For many years, saturated fats have been demonized by the medical mainstream. They’ve been blamed for a whole host of health issues, including high cholesterol, heart problems, and obesity.
But new findings demonstrate that exactly the opposite is true—it’s polyunsaturated fats, sugars, and simple carbohydrates that inflame and toxify the body, weaken the immune system, and lead to weight gain.
It turns out that healthy fats are a health panacea. In many cases, they actually help prevent or reverse the exact conditions with which they’ve been incorrectly linked in the past.
Fortunately, the tide is turning back to an acceptance of fats as a healthy and essential component of an optimal diet. Paleo and other high-fat diets are ushering lots of new products back into the spotlight.
Coconut oil and olive oil have taken center-stage, but there’s one incredibly healthful oil that you may not have tried yet: macadamia nut oil.
An “exotic” and sustainable alternative
The popularity of healthy fats has ballooned in the past few years (the upsurge in demand for coconut oil even caused a severe coconut shortage, out of which we’re just beginning to emerge). Nevertheless, macadamia nut oil is still often overlooked, even in health food circles.
For some time, it was seen as a scarce and exotic product, since macadamia nuts are native to Australia. They’re now grown in Hawaii, California, and Florida, though, which makes macadamia nut oil no more “exotic” than coconut oil.
Macadamia nuts are also easier to produce, and arguably more sustainable, than coconuts. Coconut palms take 15-20 years to reach full productivity, which is why coconut oil producers can’t keep up with the insatiable appetite of healthy fat enthusiasts. To top things off, macadamia nut oil is available for around the same price as coconut oil or high-quality olive oil.
But here’s the real question: can it measure up to the amazing benefits of the more popular healthy oils?
The multi-talented macadamia nut
Macadamia nut oil has many of the same perks that have made saturated fats like coconut oil such beloved health companions, as well as a few of its own that make it stand out from the pack.
For starters, macadamias yield their precious oil very easily, which means that no toxic solvents or nutrient-destroying high temperatures are necessary for the extraction process. This means less pre-shopping homework and worrying for you (contrary to coconut oil and olive oil, where the variety of different grades and extraction processes nearly amount to a sort of caste system).
Macadamia nut oil also wins the prize for both stability and shelf life. When subjected to tests, it withstood up to 250 degrees F of heat, and it was the only oil that exceeded the manufacturer’s stated “best before” date.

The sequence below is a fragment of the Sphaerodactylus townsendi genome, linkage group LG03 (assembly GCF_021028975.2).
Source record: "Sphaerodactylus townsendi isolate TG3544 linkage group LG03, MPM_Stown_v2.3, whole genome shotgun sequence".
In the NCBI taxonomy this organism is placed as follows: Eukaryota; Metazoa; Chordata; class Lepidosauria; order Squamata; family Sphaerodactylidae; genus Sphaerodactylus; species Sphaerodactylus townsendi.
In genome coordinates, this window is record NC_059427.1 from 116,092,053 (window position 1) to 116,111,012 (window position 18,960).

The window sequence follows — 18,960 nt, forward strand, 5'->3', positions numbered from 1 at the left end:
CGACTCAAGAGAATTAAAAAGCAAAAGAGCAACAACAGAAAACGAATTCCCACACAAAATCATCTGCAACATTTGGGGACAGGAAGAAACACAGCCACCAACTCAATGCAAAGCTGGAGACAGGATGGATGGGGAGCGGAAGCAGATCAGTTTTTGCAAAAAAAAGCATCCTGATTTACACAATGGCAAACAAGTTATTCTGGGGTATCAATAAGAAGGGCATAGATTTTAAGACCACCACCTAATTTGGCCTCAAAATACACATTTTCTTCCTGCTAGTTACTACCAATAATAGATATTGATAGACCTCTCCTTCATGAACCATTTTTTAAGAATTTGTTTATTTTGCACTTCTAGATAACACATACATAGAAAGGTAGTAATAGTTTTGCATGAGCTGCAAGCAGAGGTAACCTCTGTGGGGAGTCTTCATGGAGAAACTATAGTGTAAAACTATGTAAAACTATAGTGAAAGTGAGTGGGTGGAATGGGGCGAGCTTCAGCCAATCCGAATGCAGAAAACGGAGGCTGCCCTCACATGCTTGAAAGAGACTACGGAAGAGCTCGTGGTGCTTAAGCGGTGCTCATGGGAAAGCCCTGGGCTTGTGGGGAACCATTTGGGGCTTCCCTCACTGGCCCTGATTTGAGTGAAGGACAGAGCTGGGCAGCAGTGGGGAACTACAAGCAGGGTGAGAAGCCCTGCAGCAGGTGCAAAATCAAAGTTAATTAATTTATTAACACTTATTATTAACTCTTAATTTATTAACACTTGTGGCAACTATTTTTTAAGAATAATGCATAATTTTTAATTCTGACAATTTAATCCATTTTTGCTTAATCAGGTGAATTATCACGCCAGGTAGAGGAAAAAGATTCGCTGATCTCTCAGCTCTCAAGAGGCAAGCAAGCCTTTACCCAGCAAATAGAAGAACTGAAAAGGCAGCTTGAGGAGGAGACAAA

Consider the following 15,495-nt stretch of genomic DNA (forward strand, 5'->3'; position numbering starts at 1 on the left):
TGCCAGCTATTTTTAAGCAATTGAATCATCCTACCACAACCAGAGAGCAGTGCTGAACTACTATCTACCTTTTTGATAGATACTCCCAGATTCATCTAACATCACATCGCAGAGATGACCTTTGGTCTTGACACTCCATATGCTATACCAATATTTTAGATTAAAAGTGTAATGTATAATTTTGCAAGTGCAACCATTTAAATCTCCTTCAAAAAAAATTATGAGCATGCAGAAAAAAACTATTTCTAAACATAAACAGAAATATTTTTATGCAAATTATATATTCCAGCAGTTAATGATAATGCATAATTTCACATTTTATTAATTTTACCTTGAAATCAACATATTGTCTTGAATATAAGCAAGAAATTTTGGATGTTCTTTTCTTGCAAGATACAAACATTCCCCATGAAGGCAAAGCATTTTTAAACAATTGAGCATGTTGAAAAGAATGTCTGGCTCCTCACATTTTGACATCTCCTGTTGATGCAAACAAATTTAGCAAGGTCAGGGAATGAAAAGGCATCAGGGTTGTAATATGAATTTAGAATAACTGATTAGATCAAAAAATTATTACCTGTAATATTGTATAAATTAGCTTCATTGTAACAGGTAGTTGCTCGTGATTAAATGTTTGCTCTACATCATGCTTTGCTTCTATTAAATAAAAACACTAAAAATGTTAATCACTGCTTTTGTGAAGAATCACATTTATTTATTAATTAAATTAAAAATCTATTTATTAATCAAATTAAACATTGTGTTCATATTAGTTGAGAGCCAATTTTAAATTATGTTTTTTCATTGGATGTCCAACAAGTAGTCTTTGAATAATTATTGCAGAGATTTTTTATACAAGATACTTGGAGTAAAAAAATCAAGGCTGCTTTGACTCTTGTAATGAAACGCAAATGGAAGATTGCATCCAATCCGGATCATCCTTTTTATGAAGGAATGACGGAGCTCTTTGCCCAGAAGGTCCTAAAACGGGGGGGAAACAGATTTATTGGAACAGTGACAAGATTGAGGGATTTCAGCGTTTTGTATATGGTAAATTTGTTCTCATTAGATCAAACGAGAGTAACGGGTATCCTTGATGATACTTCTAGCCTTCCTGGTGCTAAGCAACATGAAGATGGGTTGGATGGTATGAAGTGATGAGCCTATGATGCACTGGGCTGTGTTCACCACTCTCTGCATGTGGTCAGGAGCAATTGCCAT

Its stability makes it a great candidate for high-heat cooking. You should still be careful when using it for heavy-duty frying or sauteing, but its smoke point has been measured as high as 234 degrees F (when heated oil smokes, it’s a sign that it’s beginning to oxidize and form free radicals, which can damage and inflame the body).
And last but not least, it boasts a delicious, nutty flavor that’s more reminiscent of traditional cooking oils, which could make it a preferred alternative for anyone who finds the sweet flavor of coconut oil to be too overbearing for cooking.
A bounty of healthy benefits
All considerations of sustainability and convenience aside, macadamia nut oil is also rich in compounds and nutrients that make it a smart choice of saturated fat.
Its omega-6 content is the lowest of any traditional cooking oil (next to coconut oil), which makes it an excellent balancing agent for the American diet, which contains way too many omega-6 fatty acids. Macadamia nut oil is comprised of over 80% monounsaturated fat and 16% saturated fat, both of which are health-enriching, clean-burning sources of energy.
In addition to its healthy omega-3 content, it boasts a rich supply of a rarer omega-7 fatty acid called palmitoleic acid. Because of its moisturizing and tonifying qualities, this essential fatty acid is an exceptional skin care compound.
Macadamia nut oil also has a very interesting antioxidant profile. One study found that it contains vitamin E variants called tocotrienols (T3), which are even more powerful antioxidants than tocopherol (the traditional form of vitamin E). While tocotrienols are not as orally active as tocopherol, their powerful antioxidant action ensures that macadamia nut oil doesn’t oxidize to begin with. While some other oils might deliver a version of vitamin E that’s more bio-available, they’re more likely to become rancid, which completely defeats the purpose.
And perhaps most interestingly, macadamia nut oil is a great source of squalene—a hard-to-find but invaluable antioxidant that used to be exclusively extracted from shark liver (now amaranth seed oil offers another alternative). Squalene protects the skin from sun damage, helps the body synthesize cholesterol and vitamin D, and offers extraordinary protection against radiation.
So, while macadamia nut oil may not be the most popular kid on the block, it can certainly stand up to all of the most well-loved oils. Its versatility, affordability, and healthfulness make it a worthy addition to the inner circle of healthy oils that you use on a daily basis.
Originally found at http://naturalmentor.com/macadamia-nut-oil-the-unsung-hero-of-healthy-fats/